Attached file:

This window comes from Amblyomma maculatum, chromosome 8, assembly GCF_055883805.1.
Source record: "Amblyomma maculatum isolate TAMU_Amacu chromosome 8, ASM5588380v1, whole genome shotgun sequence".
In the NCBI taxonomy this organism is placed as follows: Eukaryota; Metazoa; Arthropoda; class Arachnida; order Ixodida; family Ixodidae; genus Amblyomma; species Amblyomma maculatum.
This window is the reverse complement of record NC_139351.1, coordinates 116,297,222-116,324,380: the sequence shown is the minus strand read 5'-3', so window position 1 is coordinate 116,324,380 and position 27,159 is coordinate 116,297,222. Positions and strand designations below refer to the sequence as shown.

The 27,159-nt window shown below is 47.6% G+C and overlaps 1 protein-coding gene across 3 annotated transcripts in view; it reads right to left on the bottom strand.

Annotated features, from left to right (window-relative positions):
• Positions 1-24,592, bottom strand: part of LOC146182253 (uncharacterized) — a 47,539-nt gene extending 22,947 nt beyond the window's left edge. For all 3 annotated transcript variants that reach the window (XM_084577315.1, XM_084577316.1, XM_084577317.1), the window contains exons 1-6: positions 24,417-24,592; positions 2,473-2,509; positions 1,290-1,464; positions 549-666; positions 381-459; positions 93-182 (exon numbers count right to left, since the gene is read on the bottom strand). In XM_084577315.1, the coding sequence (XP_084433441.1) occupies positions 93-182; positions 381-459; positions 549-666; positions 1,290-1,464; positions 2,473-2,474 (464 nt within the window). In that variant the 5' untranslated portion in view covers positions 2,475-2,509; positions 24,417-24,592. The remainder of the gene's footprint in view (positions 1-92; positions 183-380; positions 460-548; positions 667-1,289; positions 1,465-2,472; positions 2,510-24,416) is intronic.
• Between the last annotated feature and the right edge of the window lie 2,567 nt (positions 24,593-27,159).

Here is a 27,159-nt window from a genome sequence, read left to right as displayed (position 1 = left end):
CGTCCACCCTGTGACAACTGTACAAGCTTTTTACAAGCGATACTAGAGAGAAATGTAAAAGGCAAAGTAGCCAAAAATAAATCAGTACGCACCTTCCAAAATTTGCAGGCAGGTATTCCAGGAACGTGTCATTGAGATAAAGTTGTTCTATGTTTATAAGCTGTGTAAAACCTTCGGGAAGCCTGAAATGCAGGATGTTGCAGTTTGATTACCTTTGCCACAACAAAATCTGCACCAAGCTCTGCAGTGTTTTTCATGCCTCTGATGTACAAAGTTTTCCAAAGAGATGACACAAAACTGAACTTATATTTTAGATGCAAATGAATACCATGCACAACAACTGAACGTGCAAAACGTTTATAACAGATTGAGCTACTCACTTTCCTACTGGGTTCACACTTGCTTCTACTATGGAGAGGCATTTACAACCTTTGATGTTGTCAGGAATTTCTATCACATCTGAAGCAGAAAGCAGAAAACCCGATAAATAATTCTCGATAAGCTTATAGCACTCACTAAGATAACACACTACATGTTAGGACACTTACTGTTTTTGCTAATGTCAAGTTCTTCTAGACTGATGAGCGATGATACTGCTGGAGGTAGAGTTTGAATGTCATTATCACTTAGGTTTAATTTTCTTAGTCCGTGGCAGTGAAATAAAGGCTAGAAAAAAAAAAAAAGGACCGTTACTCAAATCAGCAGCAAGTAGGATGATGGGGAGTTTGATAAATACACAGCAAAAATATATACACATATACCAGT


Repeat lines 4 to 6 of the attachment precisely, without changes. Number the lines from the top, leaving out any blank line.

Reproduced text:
This window is the reverse complement of record NC_139351.1, coordinates 116,297,222-116,324,380: the sequence shown is the minus strand read 5'-3', so window position 1 is coordinate 116,324,380 and position 27,159 is coordinate 116,297,222. Positions and strand designations below refer to the sequence as shown.

The 27,159-nt window shown below is 47.6% G+C and overlaps 1 protein-coding gene across 3 annotated transcripts in view; it reads right to left on the bottom strand.

Annotated features, from left to right (window-relative positions):